It’s probably the most hard working business owners’ worst nightmare: The call from an employee, the alarm-company or a neighboring business letting them know that something bad has happened (flood, fire, earthquake, alien invasion- just making sure you’re paying attention) and their business will need be shut down while the insurance company rebuilds, repairs and replaces the damaged property.
There’s a slight problem. How will your business continue to generate revenue while it is out of commission? In the case of fire damage, it’s pretty difficult for customers to purchase items after your premises and inventory has been burned to a crisp. Also, how are you going to continue to pay your key employees and perhaps most importantly, how will you maintain your own level of profit so you can continue to meet your personal financial obligations?
Business Interruption coverage is one of the ultimate endorsements, providing business owners with vital funds following an insured loss when their revenue has been negatively affected. Lucky for you nothing bad has happened yet, so let’s briefly discuss some of the basic types of coverage available.
Gross Earnings - This coverage will stop paying as soon as your doors have opened again, regardless if your customers have started buying from the competition across the road while you were closed. How long will it take to win your clients back? For this reason, Gross Earnings coverage is also known as “sink or swim” insurance, because of its intrinsic nature. *Note: I made that last part up, but you get my point.
Profits Form - This coverage has a much longer period of indemnity, usually 12 – 24 months and will continue to pay, until your revenue is back on par with where it was before the loss occurred. This can be critical! Instead of the company throwing you back in the deep end of the pool saying “Have a nice day- sink or swim!” you get a nice little proverbial boat, complete with oars and a life jacket. This coverage is usually only a few cents more per hundred dollars worth of interruption insurance; well worth it in many cases.
Contingent Business Interruption - Do you rely heavily on a major supplier for products in your business? Enter the world of Contingent Business Interruption. With this coverage, if one of your listed suppliers suffers the same loss that you are insured for (fire, flood, earthquake, etc.) and your revenue is affected, coverage can respond. Do you have a major supplier in Alberta or Ontario in the flood prone regions or in an earthquake prone area in B.C.? If so, talk to your broker about it. This coverage is usually not that much extra to add on, and seems to get missed frequently.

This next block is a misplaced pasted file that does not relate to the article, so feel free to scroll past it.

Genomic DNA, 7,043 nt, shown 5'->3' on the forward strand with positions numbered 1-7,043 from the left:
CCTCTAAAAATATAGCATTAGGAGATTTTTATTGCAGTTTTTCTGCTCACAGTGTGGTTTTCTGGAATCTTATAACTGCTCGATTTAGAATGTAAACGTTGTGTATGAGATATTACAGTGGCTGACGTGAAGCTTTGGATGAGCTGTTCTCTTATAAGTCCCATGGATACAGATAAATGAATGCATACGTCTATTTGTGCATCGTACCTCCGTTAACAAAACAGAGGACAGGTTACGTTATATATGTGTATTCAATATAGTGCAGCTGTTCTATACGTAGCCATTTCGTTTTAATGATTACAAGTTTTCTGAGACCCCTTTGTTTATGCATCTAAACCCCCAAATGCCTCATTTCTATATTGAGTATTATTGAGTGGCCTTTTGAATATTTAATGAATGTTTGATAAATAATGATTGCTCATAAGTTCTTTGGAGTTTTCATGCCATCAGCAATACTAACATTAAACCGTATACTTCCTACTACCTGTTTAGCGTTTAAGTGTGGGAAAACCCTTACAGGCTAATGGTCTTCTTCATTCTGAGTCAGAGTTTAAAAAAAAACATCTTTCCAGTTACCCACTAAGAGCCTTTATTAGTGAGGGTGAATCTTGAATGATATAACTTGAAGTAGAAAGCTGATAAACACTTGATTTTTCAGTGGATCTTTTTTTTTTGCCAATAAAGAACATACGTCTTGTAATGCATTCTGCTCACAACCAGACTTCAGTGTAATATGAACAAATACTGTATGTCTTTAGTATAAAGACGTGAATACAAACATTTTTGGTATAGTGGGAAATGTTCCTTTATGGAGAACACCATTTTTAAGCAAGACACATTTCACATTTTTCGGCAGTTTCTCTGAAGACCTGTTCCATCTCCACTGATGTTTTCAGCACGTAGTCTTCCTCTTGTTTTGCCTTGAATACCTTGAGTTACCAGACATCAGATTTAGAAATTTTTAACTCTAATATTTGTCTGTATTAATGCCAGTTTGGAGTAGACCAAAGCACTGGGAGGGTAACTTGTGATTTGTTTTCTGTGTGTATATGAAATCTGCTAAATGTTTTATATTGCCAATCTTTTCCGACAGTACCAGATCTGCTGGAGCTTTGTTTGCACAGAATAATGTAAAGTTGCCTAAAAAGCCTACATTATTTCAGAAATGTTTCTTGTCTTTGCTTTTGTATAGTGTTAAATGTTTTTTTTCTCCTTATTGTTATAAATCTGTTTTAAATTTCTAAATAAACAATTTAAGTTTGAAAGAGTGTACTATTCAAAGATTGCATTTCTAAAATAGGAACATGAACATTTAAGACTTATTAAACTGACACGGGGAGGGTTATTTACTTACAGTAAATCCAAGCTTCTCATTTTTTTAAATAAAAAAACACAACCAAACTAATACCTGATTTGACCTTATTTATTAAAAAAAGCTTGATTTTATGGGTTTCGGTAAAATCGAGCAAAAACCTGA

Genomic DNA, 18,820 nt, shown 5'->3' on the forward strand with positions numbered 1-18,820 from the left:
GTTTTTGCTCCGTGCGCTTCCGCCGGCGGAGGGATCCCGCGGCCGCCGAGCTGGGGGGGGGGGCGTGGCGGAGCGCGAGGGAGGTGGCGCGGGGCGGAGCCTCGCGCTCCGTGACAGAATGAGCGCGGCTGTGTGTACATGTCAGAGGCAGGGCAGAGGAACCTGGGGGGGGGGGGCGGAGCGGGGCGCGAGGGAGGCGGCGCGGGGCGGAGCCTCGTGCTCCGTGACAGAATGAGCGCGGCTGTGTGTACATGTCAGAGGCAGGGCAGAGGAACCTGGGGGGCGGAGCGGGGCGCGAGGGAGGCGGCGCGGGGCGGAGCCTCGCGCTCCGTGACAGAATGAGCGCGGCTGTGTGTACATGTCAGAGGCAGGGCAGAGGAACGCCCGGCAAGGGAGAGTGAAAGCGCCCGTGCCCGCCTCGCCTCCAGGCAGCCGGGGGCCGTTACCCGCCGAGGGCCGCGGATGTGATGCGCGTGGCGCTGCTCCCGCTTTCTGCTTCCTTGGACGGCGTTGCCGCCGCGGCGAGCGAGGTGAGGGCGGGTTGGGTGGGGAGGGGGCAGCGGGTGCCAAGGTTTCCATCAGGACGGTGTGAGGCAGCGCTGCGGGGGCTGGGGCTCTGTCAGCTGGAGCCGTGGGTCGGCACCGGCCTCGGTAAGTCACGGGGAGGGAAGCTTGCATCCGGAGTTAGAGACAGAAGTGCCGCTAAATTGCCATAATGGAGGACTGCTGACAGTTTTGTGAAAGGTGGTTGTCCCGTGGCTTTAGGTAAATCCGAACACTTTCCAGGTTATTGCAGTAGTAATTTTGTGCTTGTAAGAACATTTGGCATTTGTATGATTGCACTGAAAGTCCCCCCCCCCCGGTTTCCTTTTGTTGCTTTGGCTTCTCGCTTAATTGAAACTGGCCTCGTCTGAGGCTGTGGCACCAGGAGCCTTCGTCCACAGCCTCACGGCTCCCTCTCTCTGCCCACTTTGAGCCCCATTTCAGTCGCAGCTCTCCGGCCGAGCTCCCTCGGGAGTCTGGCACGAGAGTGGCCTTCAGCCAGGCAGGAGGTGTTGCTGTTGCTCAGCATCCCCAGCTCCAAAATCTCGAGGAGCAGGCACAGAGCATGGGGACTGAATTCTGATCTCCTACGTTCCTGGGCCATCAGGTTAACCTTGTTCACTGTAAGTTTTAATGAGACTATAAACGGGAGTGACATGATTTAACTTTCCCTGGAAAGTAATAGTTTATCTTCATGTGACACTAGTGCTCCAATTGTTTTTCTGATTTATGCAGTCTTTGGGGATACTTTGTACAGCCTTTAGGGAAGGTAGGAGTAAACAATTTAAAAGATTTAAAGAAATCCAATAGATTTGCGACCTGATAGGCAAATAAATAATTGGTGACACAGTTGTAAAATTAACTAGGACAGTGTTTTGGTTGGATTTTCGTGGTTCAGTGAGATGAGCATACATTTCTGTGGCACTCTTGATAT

Extra Expense - If your store goes up in flames this coverage will respond so you can operate temporarily out of another location, such as setting up phone lines, point of sale systems, etc. and other things to reduce disturbance to your business. If your business has specialized equipment, it’s a good idea to make sure there is enough Extra Expense so can expedite in specialized rental equipment. When we’re talking about flying in and setting up heavy equipment, this can get expensive quickly so it is imperative that adequate Extra Expense coverage is in place. This coverage can also pay to advertise your temporary location in the media and do everything possible in order to minimize losses and protect your business. In turn, this will also help to keep your customers happy so you don’t lose them to the competition while you’re closed and have to win them back later. A good example of this type of disaster planning would be Tim Hortons. If a loss happens at one of their locations, in most cases and within 24 hours they can have a temporary location operating with a limited menu operating out of an ATCO trailer on the same site. In return, this keeps many of their customers happy, without their buying patterns shifting to the competition or other locations.
Payroll - The cost of losing staff that are already trained, productive and efficient can be a major blow to a business and the bottom line if you have to re-train. If you don’t want to lose your key staff to the competition while your business is being rebuilt, ensure adequate amounts of payroll coverage is in place. If you consider all of your staff to be key employees, then let your broker know.
Equipment Breakdown / Boiler and Machinery - The breakdown of your equipment can cause a major loss of revenue. This coverage can help expedite rental equipment to the business while the original equipment is being repaired and provides interruption coverage. There are a host of excellent companies that offer this coverage for extremely reasonable rates covering everything from telephone lines, fax machines, equipment and machinery, refrigeration units, computer hardware and others.
Congratulations! By learning about business interruption coverage, you are one step closer to adding another weapon to your arsenal of financial protection.
*This column is intended for entertainment/informative purposes only and is not intended to act as a substitute for seeking the advice of a licensed Insurance Broker or other qualified professional. Coverage is subject to the policy terms, conditions and exclusions – please refer to policy documents– specific circumstances may alter the availability of coverage.